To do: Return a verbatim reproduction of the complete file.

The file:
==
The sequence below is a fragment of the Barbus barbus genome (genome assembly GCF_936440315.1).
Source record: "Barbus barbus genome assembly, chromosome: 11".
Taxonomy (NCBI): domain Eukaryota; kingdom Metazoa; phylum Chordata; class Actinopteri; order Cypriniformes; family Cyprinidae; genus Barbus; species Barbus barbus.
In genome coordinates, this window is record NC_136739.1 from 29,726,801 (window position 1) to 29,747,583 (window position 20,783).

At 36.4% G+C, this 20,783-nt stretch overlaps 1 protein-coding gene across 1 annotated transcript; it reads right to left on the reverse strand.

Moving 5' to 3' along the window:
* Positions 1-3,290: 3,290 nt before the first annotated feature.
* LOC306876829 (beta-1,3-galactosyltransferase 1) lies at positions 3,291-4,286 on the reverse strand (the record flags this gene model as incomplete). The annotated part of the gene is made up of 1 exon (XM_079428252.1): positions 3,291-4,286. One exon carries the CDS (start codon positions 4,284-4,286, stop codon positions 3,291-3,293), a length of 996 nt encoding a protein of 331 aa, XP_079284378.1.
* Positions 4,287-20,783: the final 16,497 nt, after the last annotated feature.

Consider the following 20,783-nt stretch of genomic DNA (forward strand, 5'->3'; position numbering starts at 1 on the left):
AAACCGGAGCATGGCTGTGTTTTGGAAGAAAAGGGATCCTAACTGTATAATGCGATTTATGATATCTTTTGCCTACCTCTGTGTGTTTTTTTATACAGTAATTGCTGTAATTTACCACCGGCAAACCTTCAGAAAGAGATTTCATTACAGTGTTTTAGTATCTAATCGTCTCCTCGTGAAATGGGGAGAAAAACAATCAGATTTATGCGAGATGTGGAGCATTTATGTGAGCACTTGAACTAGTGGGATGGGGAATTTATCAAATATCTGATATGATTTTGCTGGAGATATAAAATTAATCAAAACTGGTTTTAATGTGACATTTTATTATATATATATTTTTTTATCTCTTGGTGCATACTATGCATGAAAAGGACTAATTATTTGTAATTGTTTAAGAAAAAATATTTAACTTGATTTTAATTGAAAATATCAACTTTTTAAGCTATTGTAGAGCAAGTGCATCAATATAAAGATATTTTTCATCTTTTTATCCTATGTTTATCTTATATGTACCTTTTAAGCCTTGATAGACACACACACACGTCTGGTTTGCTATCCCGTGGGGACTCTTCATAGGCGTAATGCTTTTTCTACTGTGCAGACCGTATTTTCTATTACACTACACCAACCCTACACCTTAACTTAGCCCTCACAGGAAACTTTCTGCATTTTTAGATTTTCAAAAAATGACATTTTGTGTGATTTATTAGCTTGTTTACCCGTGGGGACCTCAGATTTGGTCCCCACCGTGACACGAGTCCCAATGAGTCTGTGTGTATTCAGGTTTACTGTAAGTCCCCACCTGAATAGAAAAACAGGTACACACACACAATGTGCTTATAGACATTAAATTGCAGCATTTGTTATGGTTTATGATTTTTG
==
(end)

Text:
The sequence below is a fragment of the Barbus barbus genome (genome assembly GCF_936440315.1).
Source record: "Barbus barbus genome assembly, chromosome: 11".
Taxonomy (NCBI): domain Eukaryota; kingdom Metazoa; phylum Chordata; class Actinopteri; order Cypriniformes; family Cyprinidae; genus Barbus; species Barbus barbus.
In genome coordinates, this window is record NC_136739.1 from 29,726,801 (window position 1) to 29,747,583 (window position 20,783).

At 36.4% G+C, this 20,783-nt stretch overlaps 1 protein-coding gene across 1 annotated transcript; it reads right to left on the reverse strand.

Moving 5' to 3' along the window:
* Positions 1-3,290: 3,290 nt before the first annotated feature.
* LOC306876829 (beta-1,3-galactosyltransferase 1) lies at positions 3,291-4,286 on the reverse strand (the record flags this gene model as incomplete). The annotated part of the gene is made up of 1 exon (XM_079428252.1): positions 3,291-4,286. One exon carries the CDS (start codon positions 4,284-4,286, stop codon positions 3,291-3,293), a length of 996 nt encoding a protein of 331 aa, XP_079284378.1.
* Positions 4,287-20,783: the final 16,497 nt, after the last annotated feature.

Consider the following 20,783-nt stretch of genomic DNA (forward strand, 5'->3'; position numbering starts at 1 on the left):
AAACCGGAGCATGGCTGTGTTTTGGAAGAAAAGGGATCCTAACTGTATAATGCGATTTATGATATCTTTTGCCTACCTCTGTGTGTTTTTTTATACAGTAATTGCTGTAATTTACCACCGGCAAACCTTCAGAAAGAGATTTCATTACAGTGTTTTAGTATCTAATCGTCTCCTCGTGAAATGGGGAGAAAAACAATCAGATTTATGCGAGATGTGGAGCATTTATGTGAGCACTTGAACTAGTGGGATGGGGAATTTATCAAATATCTGATATGATTTTGCTGGAGATATAAAATTAATCAAAACTGGTTTTAATGTGACATTTTATTATATATATATTTTTTTATCTCTTGGTGCATACTATGCATGAAAAGGACTAATTATTTGTAATTGTTTAAGAAAAAATATTTAACTTGATTTTAATTGAAAATATCAACTTTTTAAGCTATTGTAGAGCAAGTGCATCAATATAAAGATATTTTTCATCTTTTTATCCTATGTTTATCTTATATGTACCTTTTAAGCCTTGATAGACACACACACACGTCTGGTTTGCTATCCCGTGGGGACTCTTCATAGGCGTAATGCTTTTTCTACTGTGCAGACCGTATTTTCTATTACACTACACCAACCCTACACCTTAACTTAGCCCTCACAGGAAACTTTCTGCATTTTTAGATTTTCAAAAAATGACATTTTGTGTGATTTATTAGCTTGTTTACCCGTGGGGACCTCAGATTTGGTCCCCACCGTGACACGAGTCCCAATGAGTCTGTGTGTATTCAGGTTTACTGTAAGTCCCCACCTGAATAGAAAAACAGGTACACACACACAATGTGCTTATAGACATTAAATTGCAGCATTTGTTATGGTTTATGATTTTTG